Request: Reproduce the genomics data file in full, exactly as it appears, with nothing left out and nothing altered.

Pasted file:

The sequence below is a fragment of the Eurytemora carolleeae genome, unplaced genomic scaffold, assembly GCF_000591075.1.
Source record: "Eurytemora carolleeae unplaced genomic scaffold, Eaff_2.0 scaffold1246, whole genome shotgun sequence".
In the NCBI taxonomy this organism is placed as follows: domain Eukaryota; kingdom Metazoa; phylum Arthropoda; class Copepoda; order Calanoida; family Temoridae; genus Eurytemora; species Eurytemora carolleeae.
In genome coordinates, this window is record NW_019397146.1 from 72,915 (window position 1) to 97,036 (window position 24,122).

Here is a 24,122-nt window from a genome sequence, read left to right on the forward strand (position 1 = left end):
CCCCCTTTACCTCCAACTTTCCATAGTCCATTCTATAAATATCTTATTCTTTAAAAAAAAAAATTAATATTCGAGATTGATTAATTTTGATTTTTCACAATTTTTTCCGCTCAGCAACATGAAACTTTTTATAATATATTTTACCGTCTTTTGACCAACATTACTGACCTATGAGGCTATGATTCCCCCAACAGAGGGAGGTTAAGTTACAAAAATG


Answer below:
The sequence below is a fragment of the Eurytemora carolleeae genome, unplaced genomic scaffold, assembly GCF_000591075.1.
Source record: "Eurytemora carolleeae unplaced genomic scaffold, Eaff_2.0 scaffold1246, whole genome shotgun sequence".
In the NCBI taxonomy this organism is placed as follows: domain Eukaryota; kingdom Metazoa; phylum Arthropoda; class Copepoda; order Calanoida; family Temoridae; genus Eurytemora; species Eurytemora carolleeae.
In genome coordinates, this window is record NW_019397146.1 from 72,915 (window position 1) to 97,036 (window position 24,122).

Here is a 24,122-nt window from a genome sequence, read left to right on the forward strand (position 1 = left end):
CCCCCTTTACCTCCAACTTTCCATAGTCCATTCTATAAATATCTTATTCTTTAAAAAAAAAAATTAATATTCGAGATTGATTAATTTTGATTTTTCACAATTTTTTCCGCTCAGCAACATGAAACTTTTTATAATATATTTTACCGTCTTTTGACCAACATTACTGACCTATGAGGCTATGATTCCCCCAACAGAGGGAGGTTAAGTTACAAAAATG